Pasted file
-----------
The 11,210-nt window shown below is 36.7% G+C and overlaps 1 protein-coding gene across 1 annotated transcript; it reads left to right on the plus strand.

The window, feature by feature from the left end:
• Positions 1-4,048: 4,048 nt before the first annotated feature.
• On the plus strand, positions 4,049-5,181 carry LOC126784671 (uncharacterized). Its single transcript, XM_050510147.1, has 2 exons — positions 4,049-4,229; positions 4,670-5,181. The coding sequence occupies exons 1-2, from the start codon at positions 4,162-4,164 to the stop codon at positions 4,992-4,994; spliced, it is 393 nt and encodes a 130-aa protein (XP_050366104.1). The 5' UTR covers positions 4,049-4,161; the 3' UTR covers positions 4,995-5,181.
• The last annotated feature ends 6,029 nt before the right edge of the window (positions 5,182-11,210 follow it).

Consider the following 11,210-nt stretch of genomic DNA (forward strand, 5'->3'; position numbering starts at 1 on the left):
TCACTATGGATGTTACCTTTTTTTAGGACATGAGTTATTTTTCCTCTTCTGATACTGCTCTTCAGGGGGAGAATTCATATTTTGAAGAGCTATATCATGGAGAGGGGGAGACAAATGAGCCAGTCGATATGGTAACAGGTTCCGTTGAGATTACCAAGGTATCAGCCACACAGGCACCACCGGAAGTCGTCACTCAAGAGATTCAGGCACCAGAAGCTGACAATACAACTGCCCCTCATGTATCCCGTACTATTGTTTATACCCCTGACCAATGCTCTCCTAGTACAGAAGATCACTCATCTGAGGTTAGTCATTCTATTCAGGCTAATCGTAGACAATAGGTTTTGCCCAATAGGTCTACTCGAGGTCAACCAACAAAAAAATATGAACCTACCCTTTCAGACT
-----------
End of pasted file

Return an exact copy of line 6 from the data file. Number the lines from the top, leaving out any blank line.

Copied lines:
Consider the following 11,210-nt stretch of genomic DNA (forward strand, 5'->3'; position numbering starts at 1 on the left):